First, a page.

A soulful enigma whose name is partially inspired by the Rat Pack and whose timeless vocal gift recalls legends Sam Cooke and Marvin Gaye. How deep is this Ocean? Plenty of interested parties want to know.
Frank Ocean is a dreamboat — soft eyes, strong jaw, swoony gap teeth, quiet intellect. But on this balmy November evening, his suit jacket's looking kinda tight. The acclaimed, Los Angeles–based singer-songwriter is launching his first-ever solo show in New Orleans — the hometown he left more than five years ago after Hurricane Katrina — and his nerves are clearly in flux, no doubt amped by the handful of girls who showed up carrying copies of his high school yearbook. He is dressed in an impeccably tailored and pressed ink-black suit, with his signature Japanese naval flag bandanna tied around his skull. A sensual video collage of underwater shots and clips from classic '90s hip-hop films plays behind him, emphasizing the gauziness of his music. The women populating the first seven rows of the venue alternately salivate and weep. Ocean's posture is taut, though, like he's not yet sure how to move his limbs in front of other people.
But no one came here tonight expecting to be regaled with pelvic theatrics. They came to hear the Voice. Beguiling with its radiant warmth, the Voice can be otherworldly, sirenlike; it contains multitudes. The Voice drives fans bonkers, but it also mesmerizes and devastates record executives, music critics, industry wonks, Web nerds, grouchy uncles, his manager Kelly Clancy. Ocean opens with a ballsy but beautiful Sade cover ("By Your Side") before gliding into "Thinking About You," a simple song with a falsetto that shames angels. By the haunting death dirge "Swim Good," he's still a little ginger about the body language, but his mix of mystique and intensity is working. Ocean shouts out his old neighborhood, the 7th Ward of New Orleans — also home to Mannie Fresh, Mia X, and Jelly Roll Morton — during a brief jaunt into Prime Time's "She's Giving Me Love," the NOLA bounce classic. Occasionally, he'll crack a dazzling, shy smile, drawing libidinous shrieks from the audience, which knows every word, though his only official release to date is the 2011 "mixtape" nostalgia, ULTRA., released for free on the Internet. Frank Ocean is clearly motoring toward some supreme level of stardom, whether he's comfortable with it or not.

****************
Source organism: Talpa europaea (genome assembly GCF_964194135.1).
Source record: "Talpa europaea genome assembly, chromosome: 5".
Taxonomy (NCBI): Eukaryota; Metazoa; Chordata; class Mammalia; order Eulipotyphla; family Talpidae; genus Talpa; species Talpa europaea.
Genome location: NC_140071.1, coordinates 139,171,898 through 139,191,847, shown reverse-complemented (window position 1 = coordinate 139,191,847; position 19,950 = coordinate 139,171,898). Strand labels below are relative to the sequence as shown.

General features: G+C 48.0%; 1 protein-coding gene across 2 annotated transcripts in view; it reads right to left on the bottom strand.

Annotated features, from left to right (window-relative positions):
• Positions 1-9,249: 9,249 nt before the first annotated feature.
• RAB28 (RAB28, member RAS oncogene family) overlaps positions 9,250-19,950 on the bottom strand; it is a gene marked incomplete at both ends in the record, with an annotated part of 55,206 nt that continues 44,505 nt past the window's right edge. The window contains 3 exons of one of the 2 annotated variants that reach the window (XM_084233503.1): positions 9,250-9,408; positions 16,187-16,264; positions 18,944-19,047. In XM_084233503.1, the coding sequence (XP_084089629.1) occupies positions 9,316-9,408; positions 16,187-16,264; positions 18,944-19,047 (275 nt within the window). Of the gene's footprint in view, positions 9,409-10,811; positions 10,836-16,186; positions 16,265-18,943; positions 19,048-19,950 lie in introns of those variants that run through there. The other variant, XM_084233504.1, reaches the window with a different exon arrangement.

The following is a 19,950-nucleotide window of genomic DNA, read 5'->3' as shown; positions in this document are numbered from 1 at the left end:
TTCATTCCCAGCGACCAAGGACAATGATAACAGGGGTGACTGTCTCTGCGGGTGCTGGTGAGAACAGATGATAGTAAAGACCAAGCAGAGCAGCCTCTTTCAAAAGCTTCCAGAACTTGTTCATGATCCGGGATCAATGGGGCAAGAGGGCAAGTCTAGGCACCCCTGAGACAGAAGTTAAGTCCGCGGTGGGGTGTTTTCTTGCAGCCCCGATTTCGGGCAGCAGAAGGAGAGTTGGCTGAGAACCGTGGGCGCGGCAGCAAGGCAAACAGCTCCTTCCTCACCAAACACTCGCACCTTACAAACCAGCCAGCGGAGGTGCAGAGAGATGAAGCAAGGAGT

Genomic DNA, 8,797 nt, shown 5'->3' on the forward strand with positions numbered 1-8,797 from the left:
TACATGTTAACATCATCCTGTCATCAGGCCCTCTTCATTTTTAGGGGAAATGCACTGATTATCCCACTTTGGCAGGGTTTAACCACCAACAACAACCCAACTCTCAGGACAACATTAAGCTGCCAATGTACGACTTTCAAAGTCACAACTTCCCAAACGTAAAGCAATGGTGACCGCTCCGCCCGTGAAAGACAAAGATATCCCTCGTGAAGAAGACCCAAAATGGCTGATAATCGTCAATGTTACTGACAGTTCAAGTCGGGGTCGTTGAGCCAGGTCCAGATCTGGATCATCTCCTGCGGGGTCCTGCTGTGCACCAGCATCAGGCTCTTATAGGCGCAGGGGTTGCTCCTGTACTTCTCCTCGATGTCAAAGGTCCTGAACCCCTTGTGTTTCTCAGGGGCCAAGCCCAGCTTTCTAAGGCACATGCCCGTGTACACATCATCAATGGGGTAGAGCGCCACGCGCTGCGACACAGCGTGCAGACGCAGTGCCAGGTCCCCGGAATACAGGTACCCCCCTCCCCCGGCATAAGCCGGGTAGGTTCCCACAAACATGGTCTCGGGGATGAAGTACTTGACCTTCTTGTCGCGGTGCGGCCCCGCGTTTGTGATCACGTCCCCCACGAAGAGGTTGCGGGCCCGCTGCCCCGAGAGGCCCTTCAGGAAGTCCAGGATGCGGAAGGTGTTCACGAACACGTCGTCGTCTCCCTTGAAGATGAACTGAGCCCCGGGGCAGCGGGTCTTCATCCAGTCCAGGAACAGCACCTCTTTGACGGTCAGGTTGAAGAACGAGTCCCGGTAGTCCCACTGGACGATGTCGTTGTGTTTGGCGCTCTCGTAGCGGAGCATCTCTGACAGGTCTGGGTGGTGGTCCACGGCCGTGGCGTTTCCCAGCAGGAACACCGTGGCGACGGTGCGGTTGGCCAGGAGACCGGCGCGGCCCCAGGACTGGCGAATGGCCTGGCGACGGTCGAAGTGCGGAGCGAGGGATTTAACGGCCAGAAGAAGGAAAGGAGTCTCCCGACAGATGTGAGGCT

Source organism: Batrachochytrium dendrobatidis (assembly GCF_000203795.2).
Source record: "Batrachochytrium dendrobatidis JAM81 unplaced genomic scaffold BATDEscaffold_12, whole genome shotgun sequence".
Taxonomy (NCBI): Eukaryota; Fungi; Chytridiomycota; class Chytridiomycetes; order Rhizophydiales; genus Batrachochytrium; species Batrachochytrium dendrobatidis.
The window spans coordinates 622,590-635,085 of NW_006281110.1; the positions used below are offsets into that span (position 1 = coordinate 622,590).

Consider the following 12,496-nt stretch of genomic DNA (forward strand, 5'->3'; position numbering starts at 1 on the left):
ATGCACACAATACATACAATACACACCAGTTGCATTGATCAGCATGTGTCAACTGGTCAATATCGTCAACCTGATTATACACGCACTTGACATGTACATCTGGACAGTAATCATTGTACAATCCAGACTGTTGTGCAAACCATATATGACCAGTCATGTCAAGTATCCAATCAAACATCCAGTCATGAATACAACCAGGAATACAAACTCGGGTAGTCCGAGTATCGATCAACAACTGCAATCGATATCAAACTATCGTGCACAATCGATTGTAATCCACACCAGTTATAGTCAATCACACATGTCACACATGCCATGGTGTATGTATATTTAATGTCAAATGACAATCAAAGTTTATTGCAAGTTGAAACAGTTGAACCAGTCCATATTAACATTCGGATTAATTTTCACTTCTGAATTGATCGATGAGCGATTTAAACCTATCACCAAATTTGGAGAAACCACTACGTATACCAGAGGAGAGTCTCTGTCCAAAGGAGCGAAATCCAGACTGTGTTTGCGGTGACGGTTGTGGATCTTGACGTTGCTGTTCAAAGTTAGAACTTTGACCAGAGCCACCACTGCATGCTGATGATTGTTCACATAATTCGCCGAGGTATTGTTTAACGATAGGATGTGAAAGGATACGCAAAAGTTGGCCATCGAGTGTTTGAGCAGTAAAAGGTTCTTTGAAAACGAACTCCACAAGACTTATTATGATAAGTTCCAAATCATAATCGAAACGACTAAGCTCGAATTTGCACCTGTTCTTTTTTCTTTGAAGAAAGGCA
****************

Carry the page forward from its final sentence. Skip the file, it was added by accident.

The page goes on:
Earlier that night between soundcheck and set, in the venue's sprawling green room, Ocean shakes my hand and says a sweet hello, at the prompting of Clancy (who also co-manages Odd Future with her husband, Christian). Flanked by his tour manager Rich Schaefer, and cousin Chito, he's still dressed in sweats. As it turns out, he has the beginnings of a cold, which will soon escalate and force him to postpone his debut New York performance the next day. He's seeking hot tea, so it's a millisecond of a meeting; and it ends up being my last. Over a period of a few perplexing months, via numerous e-mails and anxious phone calls, Ocean declines to be interviewed for this piece. The reason given: He'll talk for the cover of the magazine, but nothing less. It's unclear whether this edict comes from Clancy, whose passion for Ocean's music takes the form of proselytizing pride, or Ocean, who is known for being exacting and cautious with his image.
That afternoon, Clancy — a pretty, well-put-together, early thirtysomething California native in boots and skinny jeans — sits down with me over coffee. (It was a few weeks after I'd finished spending eight days touring with the rest of Odd Future.) "I'm notoriously protective," she says, "because [Odd Future] are young, and the industry is full of every type of person, and it can eat you alive. I always joke with Frank that we talk like we're the same age, but he's still young. He's 24."
Ocean inspires protectors, both in the biblical sense (his talent is of the rare type that some might attribute to God's blessing) and the professional sense (he could make a lot of people a shit-ton of money). So, there will always be someone looking out for an artist of his caliber, whether it's in his best interests or theirs or both — which is why, perhaps, he's right to be wary.